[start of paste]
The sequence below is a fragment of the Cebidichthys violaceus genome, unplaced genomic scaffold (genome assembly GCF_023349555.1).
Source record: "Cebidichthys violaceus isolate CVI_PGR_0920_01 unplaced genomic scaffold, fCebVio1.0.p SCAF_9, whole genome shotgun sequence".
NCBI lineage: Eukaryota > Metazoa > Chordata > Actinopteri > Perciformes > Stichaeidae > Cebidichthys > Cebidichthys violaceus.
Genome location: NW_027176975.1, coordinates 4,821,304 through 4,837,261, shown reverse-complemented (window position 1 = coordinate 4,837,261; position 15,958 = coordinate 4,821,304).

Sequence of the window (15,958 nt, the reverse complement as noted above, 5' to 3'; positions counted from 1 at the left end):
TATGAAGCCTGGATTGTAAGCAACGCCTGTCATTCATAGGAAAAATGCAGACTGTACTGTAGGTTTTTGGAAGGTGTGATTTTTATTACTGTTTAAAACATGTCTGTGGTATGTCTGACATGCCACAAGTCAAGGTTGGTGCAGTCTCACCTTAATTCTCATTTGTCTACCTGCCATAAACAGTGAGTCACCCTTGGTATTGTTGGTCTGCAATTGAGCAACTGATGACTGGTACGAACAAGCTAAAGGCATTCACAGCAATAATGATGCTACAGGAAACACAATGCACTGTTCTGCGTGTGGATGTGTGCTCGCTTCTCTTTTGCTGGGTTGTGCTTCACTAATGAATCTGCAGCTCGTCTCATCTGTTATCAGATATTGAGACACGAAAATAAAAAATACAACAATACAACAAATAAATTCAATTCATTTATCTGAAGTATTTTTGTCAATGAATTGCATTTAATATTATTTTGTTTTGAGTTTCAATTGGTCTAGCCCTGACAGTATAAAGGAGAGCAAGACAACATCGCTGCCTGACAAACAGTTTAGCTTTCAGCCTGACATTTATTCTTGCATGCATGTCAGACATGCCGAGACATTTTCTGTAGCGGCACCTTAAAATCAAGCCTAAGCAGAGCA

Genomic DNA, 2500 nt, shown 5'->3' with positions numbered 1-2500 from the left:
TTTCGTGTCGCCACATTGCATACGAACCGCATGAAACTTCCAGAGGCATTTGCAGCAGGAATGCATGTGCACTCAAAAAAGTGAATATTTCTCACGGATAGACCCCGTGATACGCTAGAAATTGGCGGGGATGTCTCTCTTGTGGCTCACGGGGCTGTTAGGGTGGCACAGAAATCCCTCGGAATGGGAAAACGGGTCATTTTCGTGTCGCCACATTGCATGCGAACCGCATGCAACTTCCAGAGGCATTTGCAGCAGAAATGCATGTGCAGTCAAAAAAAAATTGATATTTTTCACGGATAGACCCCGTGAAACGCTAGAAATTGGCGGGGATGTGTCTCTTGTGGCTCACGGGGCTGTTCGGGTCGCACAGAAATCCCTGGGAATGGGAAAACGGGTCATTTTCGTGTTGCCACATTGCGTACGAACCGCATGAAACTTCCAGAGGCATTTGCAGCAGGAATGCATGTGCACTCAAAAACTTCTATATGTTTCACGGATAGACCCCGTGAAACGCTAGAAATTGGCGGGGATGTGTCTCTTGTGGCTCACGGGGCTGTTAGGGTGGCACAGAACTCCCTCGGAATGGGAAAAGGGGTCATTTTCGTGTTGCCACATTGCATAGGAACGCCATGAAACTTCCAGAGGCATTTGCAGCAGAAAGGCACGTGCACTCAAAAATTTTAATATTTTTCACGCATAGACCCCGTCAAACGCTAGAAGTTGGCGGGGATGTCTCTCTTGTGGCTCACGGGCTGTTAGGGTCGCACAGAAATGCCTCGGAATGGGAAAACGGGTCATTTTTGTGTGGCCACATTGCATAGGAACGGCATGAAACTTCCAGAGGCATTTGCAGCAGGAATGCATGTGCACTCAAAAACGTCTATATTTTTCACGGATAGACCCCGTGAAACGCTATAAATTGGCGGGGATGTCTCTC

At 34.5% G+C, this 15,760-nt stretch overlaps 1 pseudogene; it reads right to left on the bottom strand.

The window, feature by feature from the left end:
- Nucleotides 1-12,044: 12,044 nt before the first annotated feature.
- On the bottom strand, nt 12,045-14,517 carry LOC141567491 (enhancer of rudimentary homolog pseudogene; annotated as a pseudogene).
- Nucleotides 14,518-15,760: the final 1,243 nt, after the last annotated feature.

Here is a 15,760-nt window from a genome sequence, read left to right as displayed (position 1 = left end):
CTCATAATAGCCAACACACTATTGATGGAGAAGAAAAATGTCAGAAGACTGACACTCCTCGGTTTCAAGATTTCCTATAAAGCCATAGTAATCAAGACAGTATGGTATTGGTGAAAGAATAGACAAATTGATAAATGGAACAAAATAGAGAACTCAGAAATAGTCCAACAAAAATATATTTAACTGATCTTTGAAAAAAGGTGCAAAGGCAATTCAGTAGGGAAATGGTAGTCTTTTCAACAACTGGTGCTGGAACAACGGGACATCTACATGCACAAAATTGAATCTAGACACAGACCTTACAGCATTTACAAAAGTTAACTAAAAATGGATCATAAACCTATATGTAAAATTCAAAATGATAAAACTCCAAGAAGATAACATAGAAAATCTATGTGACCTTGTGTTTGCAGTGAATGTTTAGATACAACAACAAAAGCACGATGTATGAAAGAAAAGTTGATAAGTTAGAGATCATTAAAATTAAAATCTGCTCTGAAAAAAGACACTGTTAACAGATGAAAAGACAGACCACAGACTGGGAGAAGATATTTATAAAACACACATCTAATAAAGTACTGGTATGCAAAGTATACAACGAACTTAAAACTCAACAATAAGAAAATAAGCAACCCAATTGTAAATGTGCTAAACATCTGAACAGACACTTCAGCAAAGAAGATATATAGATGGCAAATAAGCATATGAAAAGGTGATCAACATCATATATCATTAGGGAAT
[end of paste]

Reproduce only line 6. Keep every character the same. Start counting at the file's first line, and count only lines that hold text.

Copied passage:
TATGAAGCCTGGATTGTAAGCAACGCCTGTCATTCATAGGAAAAATGCAGACTGTACTGTAGGTTTTTGGAAGGTGTGATTTTTATTACTGTTTAAAACATGTCTGTGGTATGTCTGACATGCCACAAGTCAAGGTTGGTGCAGTCTCACCTTAATTCTCATTTGTCTACCTGCCATAAACAGTGAGTCACCCTTGGTATTGTTGGTCTGCAATTGAGCAACTGATGACTGGTACGAACAAGCTAAAGGCATTCACAGCAATAATGATGCTACAGGAAACACAATGCACTGTTCTGCGTGTGGATGTGTGCTCGCTTCTCTTTTGCTGGGTTGTGCTTCACTAATGAATCTGCAGCTCGTCTCATCTGTTATCAGATATTGAGACACGAAAATAAAAAATACAACAATACAACAAATAAATTCAATTCATTTATCTGAAGTATTTTTGTCAATGAATTGCATTTAATATTATTTTGTTTTGAGTTTCAATTGGTCTAGCCCTGACAGTATAAAGGAGAGCAAGACAACATCGCTGCCTGACAAACAGTTTAGCTTTCAGCCTGACATTTATTCTTGCATGCATGTCAGACATGCCGAGACATTTTCTGTAGCGGCACCTTAAAATCAAGCCTAAGCAGAGCA